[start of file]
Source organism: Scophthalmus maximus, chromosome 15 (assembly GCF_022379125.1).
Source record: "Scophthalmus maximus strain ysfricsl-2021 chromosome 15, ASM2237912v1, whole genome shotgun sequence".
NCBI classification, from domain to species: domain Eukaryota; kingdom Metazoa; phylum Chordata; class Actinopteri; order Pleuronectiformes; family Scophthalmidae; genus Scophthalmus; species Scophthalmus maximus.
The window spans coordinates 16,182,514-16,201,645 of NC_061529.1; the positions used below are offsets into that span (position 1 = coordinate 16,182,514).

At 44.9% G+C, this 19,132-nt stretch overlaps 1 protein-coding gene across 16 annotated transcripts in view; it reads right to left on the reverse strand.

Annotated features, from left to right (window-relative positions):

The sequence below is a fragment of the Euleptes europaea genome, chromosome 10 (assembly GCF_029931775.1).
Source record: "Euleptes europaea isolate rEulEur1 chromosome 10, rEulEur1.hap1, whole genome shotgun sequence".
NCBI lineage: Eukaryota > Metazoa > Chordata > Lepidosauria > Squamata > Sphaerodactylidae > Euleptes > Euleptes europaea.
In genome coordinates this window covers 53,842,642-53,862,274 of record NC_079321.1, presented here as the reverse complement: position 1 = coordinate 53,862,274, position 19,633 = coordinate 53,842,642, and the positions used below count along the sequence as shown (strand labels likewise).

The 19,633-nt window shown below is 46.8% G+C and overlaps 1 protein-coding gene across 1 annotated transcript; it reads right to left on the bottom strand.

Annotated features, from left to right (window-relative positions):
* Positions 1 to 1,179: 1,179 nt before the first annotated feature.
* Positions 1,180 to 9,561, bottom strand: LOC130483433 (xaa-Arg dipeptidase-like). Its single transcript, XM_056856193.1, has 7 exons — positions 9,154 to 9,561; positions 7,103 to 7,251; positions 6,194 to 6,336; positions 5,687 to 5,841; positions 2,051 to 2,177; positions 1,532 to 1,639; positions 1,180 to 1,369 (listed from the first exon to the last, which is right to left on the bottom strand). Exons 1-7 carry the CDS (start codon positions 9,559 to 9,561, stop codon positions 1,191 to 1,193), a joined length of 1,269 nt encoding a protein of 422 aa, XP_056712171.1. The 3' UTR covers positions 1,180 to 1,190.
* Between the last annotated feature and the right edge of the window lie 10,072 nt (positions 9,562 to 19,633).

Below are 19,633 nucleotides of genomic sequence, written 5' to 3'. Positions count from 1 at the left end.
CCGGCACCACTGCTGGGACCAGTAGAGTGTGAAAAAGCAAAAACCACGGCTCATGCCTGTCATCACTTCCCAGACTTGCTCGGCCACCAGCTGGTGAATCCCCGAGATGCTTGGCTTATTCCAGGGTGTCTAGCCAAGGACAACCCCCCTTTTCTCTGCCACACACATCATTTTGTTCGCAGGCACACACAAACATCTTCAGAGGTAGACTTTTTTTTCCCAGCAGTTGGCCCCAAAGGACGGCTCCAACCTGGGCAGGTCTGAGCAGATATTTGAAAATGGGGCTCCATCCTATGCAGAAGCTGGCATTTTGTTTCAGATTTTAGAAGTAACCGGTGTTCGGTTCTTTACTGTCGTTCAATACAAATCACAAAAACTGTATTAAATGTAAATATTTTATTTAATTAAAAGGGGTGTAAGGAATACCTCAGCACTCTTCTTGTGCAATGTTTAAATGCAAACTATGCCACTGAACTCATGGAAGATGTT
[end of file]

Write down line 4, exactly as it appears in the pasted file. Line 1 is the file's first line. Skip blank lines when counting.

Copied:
The window spans coordinates 16,182,514-16,201,645 of NC_061529.1; the positions used below are offsets into that span (position 1 = coordinate 16,182,514).